Move a Little, Gain a Lot – Part One

Fortunately, most of us don’t make national news when we wobble, teeter or stumble.

We’ve seen plenty of celebrities and politicians take a tumble on TV and social media, many of them seniors. But before you think those falls are just due to age we’ve got some good news for all seniors…


Falling Is Not A Normal Part Of Aging

That’s right. Just because you’re a senior, it doesn’t mean you’ve entered a season of repeated falls.

That’s a myth,” says Vicki Nordby, RN, BSN and a 14 year nurse consultant with Marquis Companies, which includes sister company, Consonus Healthcare and it’s  AgeSTRONG clinical and wellness programs helping people remain independent and age in place.

“People of all ages fall, but certain conditions like low blood sugar levels, weak vision, medication reactions and poor balance, can raise the risk of falling. Consonus’ pharmacists work with our clients to make sure reactions to medications aren’t contributing to falls and our Consonus AgeSTRONG physical and occupational therapists are trained to improve strength, endurance and most important, balance.”


Balance Prevents The Leading Cause of Death In Seniors

Reducing your risk of falls is easier than you think. In fact, you can move a little, to gain a lot when it comes to reducing your fall risk. New data from the Centers for Disease Control and Prevention (CDC) shows that:

  • Of the 36 million falls a year, 32,000 people die.
  • One out of five falls causes head injury, broken bones and other serious injuries.
  • Every year, 300,000 seniors are hospitalized for hip fractures.
  • Falls are the second leading cause of traumatic brain injury.
  • Falls translate into $50 million a year in medical costs, with three-quarters of that paid by Medicare and Medicaid.


Move A Little, Gain A Lot

Fortunately, new findings from the CDC and the National Exercise Guidelines show that exercise not only improves your mood, brain health, weight management, bone and muscle strength, reduces pain of arthritis, lowers the risk of diseases like cancer and heart failure, but exercise also improves your balance!

Here are the first of four easy and fun exercises recommended by the CDC, the Physical Activity Guidelines for America and from our own Sarah Shearer-Smith, PT, DPT, GCS, CEEAA, RAC-CTA. Sarah is Consonus Healthcare’s long-time Northwest Director of Clinical Services and one of a small number of clinicians in the US who is recognized as a trained geriatric specialist in physical therapy.

(An important disclaimer: Consult with your doctor before beginning or changing any activity program.  Physical/occupational therapists can also be invaluable supports and experts: helping to identify which condition- or disease-specific guideline might be safest for you, what are the safest and most comfortable positions and modifications for exercises, if there are best times for exercise due to certain medications, and what are the recommended types/intensities/frequencies/and durations for each exercise.)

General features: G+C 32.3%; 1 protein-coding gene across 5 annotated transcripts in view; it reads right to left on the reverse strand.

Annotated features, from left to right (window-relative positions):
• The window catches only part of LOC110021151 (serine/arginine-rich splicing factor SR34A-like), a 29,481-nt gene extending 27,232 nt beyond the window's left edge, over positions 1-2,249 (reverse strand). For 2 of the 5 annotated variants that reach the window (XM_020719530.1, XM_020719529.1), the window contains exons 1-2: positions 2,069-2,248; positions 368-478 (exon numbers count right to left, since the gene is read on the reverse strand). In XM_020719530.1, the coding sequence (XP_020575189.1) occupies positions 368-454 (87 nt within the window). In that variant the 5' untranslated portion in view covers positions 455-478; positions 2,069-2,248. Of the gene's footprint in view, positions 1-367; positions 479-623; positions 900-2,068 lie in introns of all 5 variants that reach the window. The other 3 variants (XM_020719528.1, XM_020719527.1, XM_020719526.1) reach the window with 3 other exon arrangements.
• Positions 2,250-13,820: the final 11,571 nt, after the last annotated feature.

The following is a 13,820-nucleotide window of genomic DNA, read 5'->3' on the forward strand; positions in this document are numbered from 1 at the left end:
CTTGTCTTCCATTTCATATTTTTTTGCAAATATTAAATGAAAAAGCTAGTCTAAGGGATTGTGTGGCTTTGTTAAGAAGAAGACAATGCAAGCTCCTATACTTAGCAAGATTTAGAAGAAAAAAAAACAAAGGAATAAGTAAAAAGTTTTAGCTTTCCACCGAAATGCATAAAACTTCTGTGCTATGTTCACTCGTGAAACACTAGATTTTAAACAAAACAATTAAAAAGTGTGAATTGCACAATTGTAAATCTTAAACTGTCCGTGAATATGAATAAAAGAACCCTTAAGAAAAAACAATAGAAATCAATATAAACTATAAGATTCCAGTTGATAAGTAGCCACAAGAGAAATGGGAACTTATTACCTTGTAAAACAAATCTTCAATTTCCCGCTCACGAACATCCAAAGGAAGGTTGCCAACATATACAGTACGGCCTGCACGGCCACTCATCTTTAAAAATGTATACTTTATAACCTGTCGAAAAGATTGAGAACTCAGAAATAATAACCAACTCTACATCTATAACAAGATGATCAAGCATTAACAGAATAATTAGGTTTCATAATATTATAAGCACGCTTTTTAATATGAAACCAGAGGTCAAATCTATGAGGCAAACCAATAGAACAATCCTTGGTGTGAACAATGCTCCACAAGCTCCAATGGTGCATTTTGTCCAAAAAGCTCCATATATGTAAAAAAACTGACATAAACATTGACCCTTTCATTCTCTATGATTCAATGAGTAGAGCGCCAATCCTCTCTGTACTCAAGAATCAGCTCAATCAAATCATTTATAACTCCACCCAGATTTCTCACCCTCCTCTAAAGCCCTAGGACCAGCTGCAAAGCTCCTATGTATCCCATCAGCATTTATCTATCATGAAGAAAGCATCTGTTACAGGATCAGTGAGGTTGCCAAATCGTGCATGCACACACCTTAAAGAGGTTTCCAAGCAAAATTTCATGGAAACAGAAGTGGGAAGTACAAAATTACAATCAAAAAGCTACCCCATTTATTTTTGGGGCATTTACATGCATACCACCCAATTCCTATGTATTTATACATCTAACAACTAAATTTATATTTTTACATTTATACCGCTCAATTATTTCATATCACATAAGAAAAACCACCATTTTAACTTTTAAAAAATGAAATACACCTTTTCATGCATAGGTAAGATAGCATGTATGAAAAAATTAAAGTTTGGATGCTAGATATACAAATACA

Tip #1 Warm Up/Cool Down

Want to avoid injuries? Warm-ups and cool-downs, with lower-intensity activities, are essential for the best circulation, breathing, and/or muscle demand to build up gradually. They also allow you to safely slow down after your workout.

The CDC and National Exercise guidelines for lower intensity and speed exercises include walking in water before water aerobics, walking slower before walking faster, walking before jogging, using lower weights or multi-joint movement exercises like

standing on one foot and doing bicep curls. Ballroom dancing is another multi-joint movement exercise –– combining balance and aerobics.


Tip #2 Strengthen Your Sensory Abilities

Think of all the daily situations you’re in where the risk of falling is heightened: getting in and out of a vehicle or chair, navigating a narrow path, stepping over a threshold, walking to the bathroom in the dark, going up and down stairs and moving side to side. These exercises will help you mitigate those risky situations.

Your Footing: How long can you balance on one foot? If you’re in your 50’s, you should be able to stand on one leg for around 40 seconds; 20 seconds if you’re in your 60’s; and 10 seconds if you’re 70 and older. Why is that important?

A recent study suggests the inability to balance for 10 seconds on one leg is linked to an increased risk of death within ten years. Here’s how to get to your 10 seconds –– and beyond!  Complete these exercises standing at a counter or table with eyes open.  Place a chair behind you for added security.

  • Feet Together and Tandem Stance: Place your feet together. Hold for 30 seconds. Move one foot in front of the other, heel-to-toe. Hold for 30 seconds. Exchange feet and repeat for 30 more seconds.
  • Weight-Shifting: Next, return your feet to shoulder distance apart. Keeping your feet solidly on the ground, slowly move your weight to your heels, then toes, like shifting your weight from 6 o’clock to 12 o’clock (don’t rock). Repeat 10 times. Switch to slowly shifting your weight from right to left, or 3 o’clock to 9 o’clock.  Repeat another 10 times.
  • Reaching: Now, keep your feet solidly on the ground, shoulder-width apart, try to lift one hand off the counter or table and reach forward 5 times, then out to the side 5 times. Switch arms and repeat; forward 5 times, out to the side 5 times.
  • One-Leg Stance: Finish up by trying to stand on one leg. Keep your hands on the counter or table and that chair behind you!) The goal is greater than 8-10 seconds. This is an important exercise because when you walk, you’re actually standing, briefly, on one leg.


Remember, whatever your age, reducing your risk of falls is easier than you think. Move a little, to gain a lot when it comes to reducing your fall risk. Balance is the key to living a dynamic, active life –– right where you want!